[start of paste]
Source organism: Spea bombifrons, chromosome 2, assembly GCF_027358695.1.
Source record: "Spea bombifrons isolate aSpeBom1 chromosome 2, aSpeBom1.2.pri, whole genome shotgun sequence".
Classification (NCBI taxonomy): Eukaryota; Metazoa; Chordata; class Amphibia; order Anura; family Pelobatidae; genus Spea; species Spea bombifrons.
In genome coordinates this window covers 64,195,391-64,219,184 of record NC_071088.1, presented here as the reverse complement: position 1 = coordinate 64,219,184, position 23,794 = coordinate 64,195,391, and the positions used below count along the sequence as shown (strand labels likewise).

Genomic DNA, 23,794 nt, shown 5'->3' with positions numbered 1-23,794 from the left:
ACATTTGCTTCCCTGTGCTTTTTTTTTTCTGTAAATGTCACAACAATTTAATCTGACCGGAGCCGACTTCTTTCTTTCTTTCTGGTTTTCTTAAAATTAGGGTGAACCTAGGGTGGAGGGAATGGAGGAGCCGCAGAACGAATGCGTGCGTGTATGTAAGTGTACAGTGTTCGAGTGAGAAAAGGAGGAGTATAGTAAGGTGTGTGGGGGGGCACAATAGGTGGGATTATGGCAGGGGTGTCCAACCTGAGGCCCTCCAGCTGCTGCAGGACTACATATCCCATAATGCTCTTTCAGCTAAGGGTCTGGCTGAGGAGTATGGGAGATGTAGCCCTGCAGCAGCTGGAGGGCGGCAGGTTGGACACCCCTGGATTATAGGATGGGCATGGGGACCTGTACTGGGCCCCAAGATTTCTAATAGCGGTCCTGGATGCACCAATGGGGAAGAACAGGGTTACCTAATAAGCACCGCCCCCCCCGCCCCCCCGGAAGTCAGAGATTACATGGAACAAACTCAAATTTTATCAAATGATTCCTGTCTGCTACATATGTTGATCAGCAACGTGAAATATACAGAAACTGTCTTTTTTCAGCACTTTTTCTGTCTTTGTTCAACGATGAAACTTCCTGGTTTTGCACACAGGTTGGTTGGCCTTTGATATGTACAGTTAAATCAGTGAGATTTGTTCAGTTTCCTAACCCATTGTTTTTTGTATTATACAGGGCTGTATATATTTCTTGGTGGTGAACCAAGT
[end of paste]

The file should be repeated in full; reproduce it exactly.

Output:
Source organism: Spea bombifrons, chromosome 2, assembly GCF_027358695.1.
Source record: "Spea bombifrons isolate aSpeBom1 chromosome 2, aSpeBom1.2.pri, whole genome shotgun sequence".
Classification (NCBI taxonomy): Eukaryota; Metazoa; Chordata; class Amphibia; order Anura; family Pelobatidae; genus Spea; species Spea bombifrons.
In genome coordinates this window covers 64,195,391-64,219,184 of record NC_071088.1, presented here as the reverse complement: position 1 = coordinate 64,219,184, position 23,794 = coordinate 64,195,391, and the positions used below count along the sequence as shown (strand labels likewise).

Genomic DNA, 23,794 nt, shown 5'->3' with positions numbered 1-23,794 from the left:
ACATTTGCTTCCCTGTGCTTTTTTTTTTCTGTAAATGTCACAACAATTTAATCTGACCGGAGCCGACTTCTTTCTTTCTTTCTGGTTTTCTTAAAATTAGGGTGAACCTAGGGTGGAGGGAATGGAGGAGCCGCAGAACGAATGCGTGCGTGTATGTAAGTGTACAGTGTTCGAGTGAGAAAAGGAGGAGTATAGTAAGGTGTGTGGGGGGGCACAATAGGTGGGATTATGGCAGGGGTGTCCAACCTGAGGCCCTCCAGCTGCTGCAGGACTACATATCCCATAATGCTCTTTCAGCTAAGGGTCTGGCTGAGGAGTATGGGAGATGTAGCCCTGCAGCAGCTGGAGGGCGGCAGGTTGGACACCCCTGGATTATAGGATGGGCATGGGGACCTGTACTGGGCCCCAAGATTTCTAATAGCGGTCCTGGATGCACCAATGGGGAAGAACAGGGTTACCTAATAAGCACCGCCCCCCCCGCCCCCCCGGAAGTCAGAGATTACATGGAACAAACTCAAATTTTATCAAATGATTCCTGTCTGCTACATATGTTGATCAGCAACGTGAAATATACAGAAACTGTCTTTTTTCAGCACTTTTTCTGTCTTTGTTCAACGATGAAACTTCCTGGTTTTGCACACAGGTTGGTTGGCCTTTGATATGTACAGTTAAATCAGTGAGATTTGTTCAGTTTCCTAACCCATTGTTTTTTGTATTATACAGGGCTGTATATATTTCTTGGTGGTGAACCAAGT